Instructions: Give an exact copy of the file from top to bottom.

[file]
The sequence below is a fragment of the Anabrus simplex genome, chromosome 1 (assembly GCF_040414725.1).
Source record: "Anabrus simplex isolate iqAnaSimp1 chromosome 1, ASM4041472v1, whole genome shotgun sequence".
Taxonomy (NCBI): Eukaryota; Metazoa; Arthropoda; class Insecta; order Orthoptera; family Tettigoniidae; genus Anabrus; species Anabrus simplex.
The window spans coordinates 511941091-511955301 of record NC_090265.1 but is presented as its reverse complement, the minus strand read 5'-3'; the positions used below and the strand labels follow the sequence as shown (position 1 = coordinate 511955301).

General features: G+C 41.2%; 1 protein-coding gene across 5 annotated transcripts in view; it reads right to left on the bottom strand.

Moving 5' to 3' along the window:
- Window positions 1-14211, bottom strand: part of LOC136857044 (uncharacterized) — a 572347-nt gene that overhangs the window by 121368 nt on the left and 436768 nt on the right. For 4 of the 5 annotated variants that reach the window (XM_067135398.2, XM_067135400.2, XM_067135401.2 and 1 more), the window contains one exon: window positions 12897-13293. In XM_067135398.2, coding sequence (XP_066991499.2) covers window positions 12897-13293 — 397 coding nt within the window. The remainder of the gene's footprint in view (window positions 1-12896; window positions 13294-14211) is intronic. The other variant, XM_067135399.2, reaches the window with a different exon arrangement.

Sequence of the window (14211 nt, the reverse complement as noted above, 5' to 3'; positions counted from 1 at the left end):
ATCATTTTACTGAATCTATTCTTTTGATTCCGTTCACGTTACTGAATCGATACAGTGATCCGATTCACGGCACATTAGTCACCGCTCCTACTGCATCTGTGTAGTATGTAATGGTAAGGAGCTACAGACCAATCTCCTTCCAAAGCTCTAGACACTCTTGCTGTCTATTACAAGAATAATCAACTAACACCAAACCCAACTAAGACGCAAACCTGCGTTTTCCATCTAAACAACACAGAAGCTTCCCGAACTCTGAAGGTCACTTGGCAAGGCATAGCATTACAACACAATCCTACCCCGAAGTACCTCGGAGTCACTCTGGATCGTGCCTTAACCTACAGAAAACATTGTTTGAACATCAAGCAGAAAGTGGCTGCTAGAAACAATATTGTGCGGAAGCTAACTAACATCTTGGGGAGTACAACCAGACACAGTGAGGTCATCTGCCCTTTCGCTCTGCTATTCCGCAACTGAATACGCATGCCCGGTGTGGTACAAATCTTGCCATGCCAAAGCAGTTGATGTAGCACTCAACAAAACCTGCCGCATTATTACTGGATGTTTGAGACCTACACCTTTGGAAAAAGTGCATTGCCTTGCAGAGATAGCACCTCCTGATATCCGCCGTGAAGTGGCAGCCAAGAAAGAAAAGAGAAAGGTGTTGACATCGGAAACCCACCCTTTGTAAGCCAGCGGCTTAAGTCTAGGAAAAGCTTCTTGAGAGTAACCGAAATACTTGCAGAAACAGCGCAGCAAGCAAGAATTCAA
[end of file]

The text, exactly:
The sequence below is a fragment of the Anabrus simplex genome, chromosome 1 (assembly GCF_040414725.1).
Source record: "Anabrus simplex isolate iqAnaSimp1 chromosome 1, ASM4041472v1, whole genome shotgun sequence".
Taxonomy (NCBI): Eukaryota; Metazoa; Arthropoda; class Insecta; order Orthoptera; family Tettigoniidae; genus Anabrus; species Anabrus simplex.
The window spans coordinates 511941091-511955301 of record NC_090265.1 but is presented as its reverse complement, the minus strand read 5'-3'; the positions used below and the strand labels follow the sequence as shown (position 1 = coordinate 511955301).

General features: G+C 41.2%; 1 protein-coding gene across 5 annotated transcripts in view; it reads right to left on the bottom strand.

Moving 5' to 3' along the window:
- Window positions 1-14211, bottom strand: part of LOC136857044 (uncharacterized) — a 572347-nt gene that overhangs the window by 121368 nt on the left and 436768 nt on the right. For 4 of the 5 annotated variants that reach the window (XM_067135398.2, XM_067135400.2, XM_067135401.2 and 1 more), the window contains one exon: window positions 12897-13293. In XM_067135398.2, coding sequence (XP_066991499.2) covers window positions 12897-13293 — 397 coding nt within the window. The remainder of the gene's footprint in view (window positions 1-12896; window positions 13294-14211) is intronic. The other variant, XM_067135399.2, reaches the window with a different exon arrangement.

Sequence of the window (14211 nt, the reverse complement as noted above, 5' to 3'; positions counted from 1 at the left end):
ATCATTTTACTGAATCTATTCTTTTGATTCCGTTCACGTTACTGAATCGATACAGTGATCCGATTCACGGCACATTAGTCACCGCTCCTACTGCATCTGTGTAGTATGTAATGGTAAGGAGCTACAGACCAATCTCCTTCCAAAGCTCTAGACACTCTTGCTGTCTATTACAAGAATAATCAACTAACACCAAACCCAACTAAGACGCAAACCTGCGTTTTCCATCTAAACAACACAGAAGCTTCCCGAACTCTGAAGGTCACTTGGCAAGGCATAGCATTACAACACAATCCTACCCCGAAGTACCTCGGAGTCACTCTGGATCGTGCCTTAACCTACAGAAAACATTGTTTGAACATCAAGCAGAAAGTGGCTGCTAGAAACAATATTGTGCGGAAGCTAACTAACATCTTGGGGAGTACAACCAGACACAGTGAGGTCATCTGCCCTTTCGCTCTGCTATTCCGCAACTGAATACGCATGCCCGGTGTGGTACAAATCTTGCCATGCCAAAGCAGTTGATGTAGCACTCAACAAAACCTGCCGCATTATTACTGGATGTTTGAGACCTACACCTTTGGAAAAAGTGCATTGCCTTGCAGAGATAGCACCTCCTGATATCCGCCGTGAAGTGGCAGCCAAGAAAGAAAAGAGAAAGGTGTTGACATCGGAAACCCACCCTTTGTAAGCCAGCGGCTTAAGTCTAGGAAAAGCTTCTTGAGAGTAACCGAAATACTTGCAGAAACAGCGCAGCAAGCAAGAATTCAA